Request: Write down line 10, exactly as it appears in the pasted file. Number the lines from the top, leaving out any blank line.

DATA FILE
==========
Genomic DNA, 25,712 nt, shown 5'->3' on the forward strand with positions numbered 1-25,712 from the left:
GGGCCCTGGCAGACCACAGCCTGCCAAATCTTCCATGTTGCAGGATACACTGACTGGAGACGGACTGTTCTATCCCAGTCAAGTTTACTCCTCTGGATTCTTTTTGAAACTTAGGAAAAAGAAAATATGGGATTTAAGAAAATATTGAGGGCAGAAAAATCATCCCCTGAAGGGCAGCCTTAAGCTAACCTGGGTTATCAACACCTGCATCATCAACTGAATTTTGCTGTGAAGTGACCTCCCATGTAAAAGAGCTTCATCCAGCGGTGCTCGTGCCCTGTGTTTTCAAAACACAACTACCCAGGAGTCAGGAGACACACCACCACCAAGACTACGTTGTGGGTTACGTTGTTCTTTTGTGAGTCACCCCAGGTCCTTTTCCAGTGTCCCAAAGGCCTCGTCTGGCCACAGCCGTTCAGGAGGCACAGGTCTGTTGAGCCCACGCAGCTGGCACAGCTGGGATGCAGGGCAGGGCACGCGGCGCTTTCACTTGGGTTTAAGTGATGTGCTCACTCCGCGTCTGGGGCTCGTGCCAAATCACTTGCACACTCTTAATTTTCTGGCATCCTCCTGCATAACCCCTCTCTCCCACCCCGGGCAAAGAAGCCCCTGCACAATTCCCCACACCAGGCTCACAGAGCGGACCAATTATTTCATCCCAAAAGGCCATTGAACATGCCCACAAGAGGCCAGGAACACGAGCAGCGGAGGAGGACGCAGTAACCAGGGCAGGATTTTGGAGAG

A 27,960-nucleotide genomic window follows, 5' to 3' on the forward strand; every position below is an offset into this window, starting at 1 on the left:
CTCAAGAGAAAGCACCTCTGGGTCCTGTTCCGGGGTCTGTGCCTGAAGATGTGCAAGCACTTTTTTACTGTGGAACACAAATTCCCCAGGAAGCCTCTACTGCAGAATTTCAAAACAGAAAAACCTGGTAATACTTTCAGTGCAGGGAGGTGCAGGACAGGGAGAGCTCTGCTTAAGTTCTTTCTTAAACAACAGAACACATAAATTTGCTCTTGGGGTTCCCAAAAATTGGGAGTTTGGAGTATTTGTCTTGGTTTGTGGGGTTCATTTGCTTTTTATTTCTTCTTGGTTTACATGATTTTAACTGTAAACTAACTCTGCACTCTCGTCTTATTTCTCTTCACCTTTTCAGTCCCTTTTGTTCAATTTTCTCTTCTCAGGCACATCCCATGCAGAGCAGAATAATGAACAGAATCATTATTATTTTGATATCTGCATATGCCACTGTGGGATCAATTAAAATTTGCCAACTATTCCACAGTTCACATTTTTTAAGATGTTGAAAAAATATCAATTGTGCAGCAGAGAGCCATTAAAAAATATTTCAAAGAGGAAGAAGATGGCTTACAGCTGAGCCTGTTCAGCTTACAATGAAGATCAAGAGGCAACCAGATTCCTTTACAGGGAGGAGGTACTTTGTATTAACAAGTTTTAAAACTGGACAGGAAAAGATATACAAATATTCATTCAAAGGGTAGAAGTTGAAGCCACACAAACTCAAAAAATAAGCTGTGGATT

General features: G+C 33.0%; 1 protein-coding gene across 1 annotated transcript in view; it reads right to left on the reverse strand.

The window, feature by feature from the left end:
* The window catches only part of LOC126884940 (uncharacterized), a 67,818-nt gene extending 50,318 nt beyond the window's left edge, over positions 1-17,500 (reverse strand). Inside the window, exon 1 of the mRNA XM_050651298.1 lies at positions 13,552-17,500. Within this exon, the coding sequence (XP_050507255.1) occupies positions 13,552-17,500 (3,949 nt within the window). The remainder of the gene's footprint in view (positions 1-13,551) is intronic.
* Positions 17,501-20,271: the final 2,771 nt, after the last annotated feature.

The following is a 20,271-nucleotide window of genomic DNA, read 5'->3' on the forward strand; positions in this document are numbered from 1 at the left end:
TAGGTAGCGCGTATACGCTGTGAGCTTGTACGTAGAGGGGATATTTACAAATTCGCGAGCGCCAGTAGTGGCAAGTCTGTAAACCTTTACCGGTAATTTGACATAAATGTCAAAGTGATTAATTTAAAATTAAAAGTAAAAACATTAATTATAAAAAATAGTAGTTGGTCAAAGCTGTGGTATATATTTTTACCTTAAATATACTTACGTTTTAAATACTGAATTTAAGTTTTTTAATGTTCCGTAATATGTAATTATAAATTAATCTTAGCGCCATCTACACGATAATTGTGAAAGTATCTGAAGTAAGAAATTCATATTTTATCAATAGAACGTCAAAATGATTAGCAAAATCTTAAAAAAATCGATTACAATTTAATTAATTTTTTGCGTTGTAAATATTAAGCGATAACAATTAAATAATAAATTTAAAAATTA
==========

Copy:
TAGGTAGCGCGTATACGCTGTGAGCTTGTACGTAGAGGGGATATTTACAAATTCGCGAGCGCCAGTAGTGGCAAGTCTGTAAACCTTTACCGGTAATTTGACATAAATGTCAAAGTGATTAATTTAAAATTAAAAGTAAAAACATTAATTATAAAAAATAGTAGTTGGTCAAAGCTGTGGTATATATTTTTACCTTAAATATACTTACGTTTTAAATACTGAATTTAAGTTTTTTAATGTTCCGTAATATGTAATTATAAATTAATCTTAGCGCCATCTACACGATAATTGTGAAAGTATCTGAAGTAAGAAATTCATATTTTATCAATAGAACGTCAAAATGATTAGCAAAATCTTAAAAAAATCGATTACAATTTAATTAATTTTTTGCGTTGTAAATATTAAGCGATAACAATTAAATAATAAATTTAAAAATTA